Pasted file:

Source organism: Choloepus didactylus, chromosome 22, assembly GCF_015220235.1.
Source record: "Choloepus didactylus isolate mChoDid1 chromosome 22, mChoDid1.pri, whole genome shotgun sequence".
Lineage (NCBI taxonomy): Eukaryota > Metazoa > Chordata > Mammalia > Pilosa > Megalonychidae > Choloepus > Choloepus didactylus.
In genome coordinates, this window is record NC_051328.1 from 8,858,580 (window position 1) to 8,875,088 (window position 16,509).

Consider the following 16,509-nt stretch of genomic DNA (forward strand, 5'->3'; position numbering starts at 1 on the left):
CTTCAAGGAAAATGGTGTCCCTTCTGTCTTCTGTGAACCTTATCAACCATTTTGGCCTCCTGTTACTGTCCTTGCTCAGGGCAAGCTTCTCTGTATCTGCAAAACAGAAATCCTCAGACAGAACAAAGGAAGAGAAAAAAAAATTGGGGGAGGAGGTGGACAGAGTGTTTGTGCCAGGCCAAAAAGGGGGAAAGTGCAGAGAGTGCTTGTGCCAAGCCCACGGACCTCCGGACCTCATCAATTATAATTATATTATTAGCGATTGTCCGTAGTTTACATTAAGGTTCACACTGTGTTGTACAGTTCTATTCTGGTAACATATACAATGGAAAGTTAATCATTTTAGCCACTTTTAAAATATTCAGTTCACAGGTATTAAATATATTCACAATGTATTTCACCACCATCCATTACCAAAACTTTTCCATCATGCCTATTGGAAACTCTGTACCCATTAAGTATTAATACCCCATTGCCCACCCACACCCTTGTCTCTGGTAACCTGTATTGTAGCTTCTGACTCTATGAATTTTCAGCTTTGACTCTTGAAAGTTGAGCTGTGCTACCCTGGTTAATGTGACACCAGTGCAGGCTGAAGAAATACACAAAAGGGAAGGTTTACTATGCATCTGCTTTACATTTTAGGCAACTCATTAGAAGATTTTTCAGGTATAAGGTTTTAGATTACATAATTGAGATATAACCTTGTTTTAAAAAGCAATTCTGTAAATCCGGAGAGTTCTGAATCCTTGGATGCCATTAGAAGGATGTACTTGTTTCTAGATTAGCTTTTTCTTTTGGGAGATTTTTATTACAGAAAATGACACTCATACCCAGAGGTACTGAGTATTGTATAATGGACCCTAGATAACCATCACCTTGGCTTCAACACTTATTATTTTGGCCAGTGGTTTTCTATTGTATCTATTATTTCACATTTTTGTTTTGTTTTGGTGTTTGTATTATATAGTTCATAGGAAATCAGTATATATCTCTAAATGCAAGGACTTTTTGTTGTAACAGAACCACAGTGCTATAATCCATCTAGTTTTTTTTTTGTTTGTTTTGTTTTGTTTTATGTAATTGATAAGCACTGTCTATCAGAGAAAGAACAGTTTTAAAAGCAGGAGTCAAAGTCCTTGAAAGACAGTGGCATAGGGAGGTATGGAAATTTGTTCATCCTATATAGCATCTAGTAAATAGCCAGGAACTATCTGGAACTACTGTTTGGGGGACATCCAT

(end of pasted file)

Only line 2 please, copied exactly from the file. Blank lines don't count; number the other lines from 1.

Source record: "Choloepus didactylus isolate mChoDid1 chromosome 22, mChoDid1.pri, whole genome shotgun sequence".